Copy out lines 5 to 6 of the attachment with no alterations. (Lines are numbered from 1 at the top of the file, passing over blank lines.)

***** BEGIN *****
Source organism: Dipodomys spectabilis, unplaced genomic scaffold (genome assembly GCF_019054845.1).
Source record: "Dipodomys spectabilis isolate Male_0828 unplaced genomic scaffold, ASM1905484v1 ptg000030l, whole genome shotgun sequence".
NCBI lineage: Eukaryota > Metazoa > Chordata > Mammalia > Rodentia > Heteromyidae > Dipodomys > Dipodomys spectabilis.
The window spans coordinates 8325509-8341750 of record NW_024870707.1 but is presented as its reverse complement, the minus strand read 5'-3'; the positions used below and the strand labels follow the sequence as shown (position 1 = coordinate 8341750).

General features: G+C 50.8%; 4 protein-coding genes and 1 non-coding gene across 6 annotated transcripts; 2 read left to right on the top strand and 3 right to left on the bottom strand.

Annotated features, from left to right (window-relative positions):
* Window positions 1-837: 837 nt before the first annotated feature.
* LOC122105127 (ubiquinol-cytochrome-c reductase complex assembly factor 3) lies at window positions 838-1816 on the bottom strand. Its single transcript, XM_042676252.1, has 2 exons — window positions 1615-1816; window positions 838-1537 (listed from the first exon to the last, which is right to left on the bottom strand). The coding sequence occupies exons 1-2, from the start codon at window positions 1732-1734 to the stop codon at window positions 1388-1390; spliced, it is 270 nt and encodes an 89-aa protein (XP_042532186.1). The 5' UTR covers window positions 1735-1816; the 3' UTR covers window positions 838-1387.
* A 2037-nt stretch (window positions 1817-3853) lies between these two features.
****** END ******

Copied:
General features: G+C 50.8%; 4 protein-coding genes and 1 non-coding gene across 6 annotated transcripts; 2 read left to right on the top strand and 3 right to left on the bottom strand.

Annotated features, from left to right (window-relative positions):